[I received a free copy of this book for the purposes of review.]

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This weekend I read Zack Eswine’s short (140+ pages) book Spurgeon’s Sorrows: Realistic Hope for those who Suffer from Depression. I wasn’t depressed, but I was preaching on Psalm 42-3 on Sunday. I had been meaning to read this book earlier, but other volumes always seemed to jump to the front of the queue. So, with a long weekend, the time was now.

I had already done much of my preparation and even written the sermon when I started the book. I added a few things as a result of the reading I’d done by Saturday night. I also changed my introduction.

“I am the subject of depressions of spirit so fearful that I hope none of you ever get to such extremes of wretchedness as I go to.” Charles Spurgeon

What I discovered is that many people have never heard a sermon on depression. That is depressing. Just about everyone struggles with depression at some point, but for some it is commonplace and debilitating. The Psalm in question is one of the places where we learn that godly people can be downcast. It is no sin, but a manifestation of living in a fallen world.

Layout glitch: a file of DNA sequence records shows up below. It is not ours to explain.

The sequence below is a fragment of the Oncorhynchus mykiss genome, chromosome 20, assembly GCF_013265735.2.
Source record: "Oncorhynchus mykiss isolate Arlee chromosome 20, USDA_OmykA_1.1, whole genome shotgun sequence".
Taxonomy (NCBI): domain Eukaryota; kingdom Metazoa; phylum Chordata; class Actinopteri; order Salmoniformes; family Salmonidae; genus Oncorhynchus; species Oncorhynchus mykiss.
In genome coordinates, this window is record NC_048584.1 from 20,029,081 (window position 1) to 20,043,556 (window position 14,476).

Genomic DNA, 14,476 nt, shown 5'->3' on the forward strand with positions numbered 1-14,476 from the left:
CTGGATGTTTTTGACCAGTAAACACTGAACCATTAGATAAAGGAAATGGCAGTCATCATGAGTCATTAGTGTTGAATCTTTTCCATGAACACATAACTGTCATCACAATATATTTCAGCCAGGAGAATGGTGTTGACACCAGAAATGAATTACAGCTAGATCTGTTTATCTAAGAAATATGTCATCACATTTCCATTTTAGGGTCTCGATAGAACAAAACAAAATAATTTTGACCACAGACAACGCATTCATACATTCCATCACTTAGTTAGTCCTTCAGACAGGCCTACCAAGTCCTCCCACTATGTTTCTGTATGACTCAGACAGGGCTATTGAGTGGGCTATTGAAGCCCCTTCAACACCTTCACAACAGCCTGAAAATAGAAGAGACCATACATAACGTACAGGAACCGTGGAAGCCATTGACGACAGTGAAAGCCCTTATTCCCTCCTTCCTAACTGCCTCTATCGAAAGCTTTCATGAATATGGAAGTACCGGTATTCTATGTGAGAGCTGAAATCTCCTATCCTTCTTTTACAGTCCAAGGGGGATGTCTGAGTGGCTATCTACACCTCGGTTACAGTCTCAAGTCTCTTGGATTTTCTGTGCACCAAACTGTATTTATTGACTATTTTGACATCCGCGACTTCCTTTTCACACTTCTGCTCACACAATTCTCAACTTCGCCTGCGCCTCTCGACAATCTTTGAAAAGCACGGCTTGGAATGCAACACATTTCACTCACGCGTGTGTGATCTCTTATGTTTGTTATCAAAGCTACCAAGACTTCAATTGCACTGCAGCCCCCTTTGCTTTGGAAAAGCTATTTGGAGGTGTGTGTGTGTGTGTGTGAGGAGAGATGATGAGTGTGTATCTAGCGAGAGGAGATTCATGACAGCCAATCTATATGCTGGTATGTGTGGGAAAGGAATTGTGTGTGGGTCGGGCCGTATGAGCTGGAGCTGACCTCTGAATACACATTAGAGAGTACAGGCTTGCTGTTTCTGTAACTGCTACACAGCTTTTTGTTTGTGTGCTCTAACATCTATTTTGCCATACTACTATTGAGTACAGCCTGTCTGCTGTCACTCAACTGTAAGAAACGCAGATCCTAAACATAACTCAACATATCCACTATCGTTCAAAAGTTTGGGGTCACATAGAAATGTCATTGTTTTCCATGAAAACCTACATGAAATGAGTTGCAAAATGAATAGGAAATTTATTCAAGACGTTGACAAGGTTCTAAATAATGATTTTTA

Eswine’s book is written, or seems to be, with the depressed in mind. The chapters are short since often their attention spans are short. This is no tome, but meant to encourage people and let them know they are not alone in suffering from this malady. He also points us to Jesus who knew such negative emotions as the Sin-Bearer.

“Broken hearted one, Jesus Christ knows all your troubles, for similar troubles were his portion.” Charles Spurgeon

There are three main sections of the book: Trying to Understand Depression, Learning to Help Those Who Suffer from Depression, and Learning Helps to Daily Cope with Depression.

Old SpurgeonThe first section helps some to name their experience. That may sound strange, but let me explain. For years I would get bad headaches and would want to sleep. These were different from what I was used to. One day someone told me they were migraines. I never would have imagined that I had migraines. Other people get those, not me. This is how many think of depression- that’s for other people. Eswine takes some of the mystery out of depression by reminding us how common it can be, and various ways depression is experienced (just as the Psalmist seems to do).